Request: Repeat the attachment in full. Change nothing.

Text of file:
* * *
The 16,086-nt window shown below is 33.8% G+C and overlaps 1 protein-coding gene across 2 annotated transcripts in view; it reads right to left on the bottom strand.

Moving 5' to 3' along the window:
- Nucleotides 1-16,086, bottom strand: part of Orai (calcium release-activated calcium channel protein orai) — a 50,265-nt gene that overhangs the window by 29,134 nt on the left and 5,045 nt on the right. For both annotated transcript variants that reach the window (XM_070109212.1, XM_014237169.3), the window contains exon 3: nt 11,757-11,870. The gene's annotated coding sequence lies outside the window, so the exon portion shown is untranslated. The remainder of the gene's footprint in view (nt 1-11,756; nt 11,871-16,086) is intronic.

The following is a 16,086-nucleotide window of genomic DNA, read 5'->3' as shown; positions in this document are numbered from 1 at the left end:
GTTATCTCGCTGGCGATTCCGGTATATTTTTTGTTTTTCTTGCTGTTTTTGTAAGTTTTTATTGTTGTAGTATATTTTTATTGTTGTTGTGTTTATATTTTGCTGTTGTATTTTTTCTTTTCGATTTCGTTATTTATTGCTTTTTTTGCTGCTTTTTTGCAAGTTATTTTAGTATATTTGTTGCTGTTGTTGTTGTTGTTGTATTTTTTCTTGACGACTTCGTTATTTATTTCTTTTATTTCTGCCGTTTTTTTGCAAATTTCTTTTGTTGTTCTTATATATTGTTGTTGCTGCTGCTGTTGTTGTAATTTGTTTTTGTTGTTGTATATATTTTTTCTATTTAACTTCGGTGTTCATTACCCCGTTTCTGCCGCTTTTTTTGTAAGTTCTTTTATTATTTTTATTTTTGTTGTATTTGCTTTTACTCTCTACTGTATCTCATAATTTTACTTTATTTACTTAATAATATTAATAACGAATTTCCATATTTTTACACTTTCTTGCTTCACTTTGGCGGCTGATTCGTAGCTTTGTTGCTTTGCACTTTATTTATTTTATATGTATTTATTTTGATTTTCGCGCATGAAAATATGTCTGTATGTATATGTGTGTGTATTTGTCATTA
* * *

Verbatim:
The 16,086-nt window shown below is 33.8% G+C and overlaps 1 protein-coding gene across 2 annotated transcripts in view; it reads right to left on the bottom strand.

Moving 5' to 3' along the window:
- Nucleotides 1-16,086, bottom strand: part of Orai (calcium release-activated calcium channel protein orai) — a 50,265-nt gene that overhangs the window by 29,134 nt on the left and 5,045 nt on the right. For both annotated transcript variants that reach the window (XM_070109212.1, XM_014237169.3), the window contains exon 3: nt 11,757-11,870. The gene's annotated coding sequence lies outside the window, so the exon portion shown is untranslated. The remainder of the gene's footprint in view (nt 1-11,756; nt 11,871-16,086) is intronic.

The following is a 16,086-nucleotide window of genomic DNA, read 5'->3' as shown; positions in this document are numbered from 1 at the left end:
GTTATCTCGCTGGCGATTCCGGTATATTTTTTGTTTTTCTTGCTGTTTTTGTAAGTTTTTATTGTTGTAGTATATTTTTATTGTTGTTGTGTTTATATTTTGCTGTTGTATTTTTTCTTTTCGATTTCGTTATTTATTGCTTTTTTTGCTGCTTTTTTGCAAGTTATTTTAGTATATTTGTTGCTGTTGTTGTTGTTGTTGTATTTTTTCTTGACGACTTCGTTATTTATTTCTTTTATTTCTGCCGTTTTTTTGCAAATTTCTTTTGTTGTTCTTATATATTGTTGTTGCTGCTGCTGTTGTTGTAATTTGTTTTTGTTGTTGTATATATTTTTTCTATTTAACTTCGGTGTTCATTACCCCGTTTCTGCCGCTTTTTTTGTAAGTTCTTTTATTATTTTTATTTTTGTTGTATTTGCTTTTACTCTCTACTGTATCTCATAATTTTACTTTATTTACTTAATAATATTAATAACGAATTTCCATATTTTTACACTTTCTTGCTTCACTTTGGCGGCTGATTCGTAGCTTTGTTGCTTTGCACTTTATTTATTTTATATGTATTTATTTTGATTTTCGCGCATGAAAATATGTCTGTATGTATATGTGTGTGTATTTGTCATTA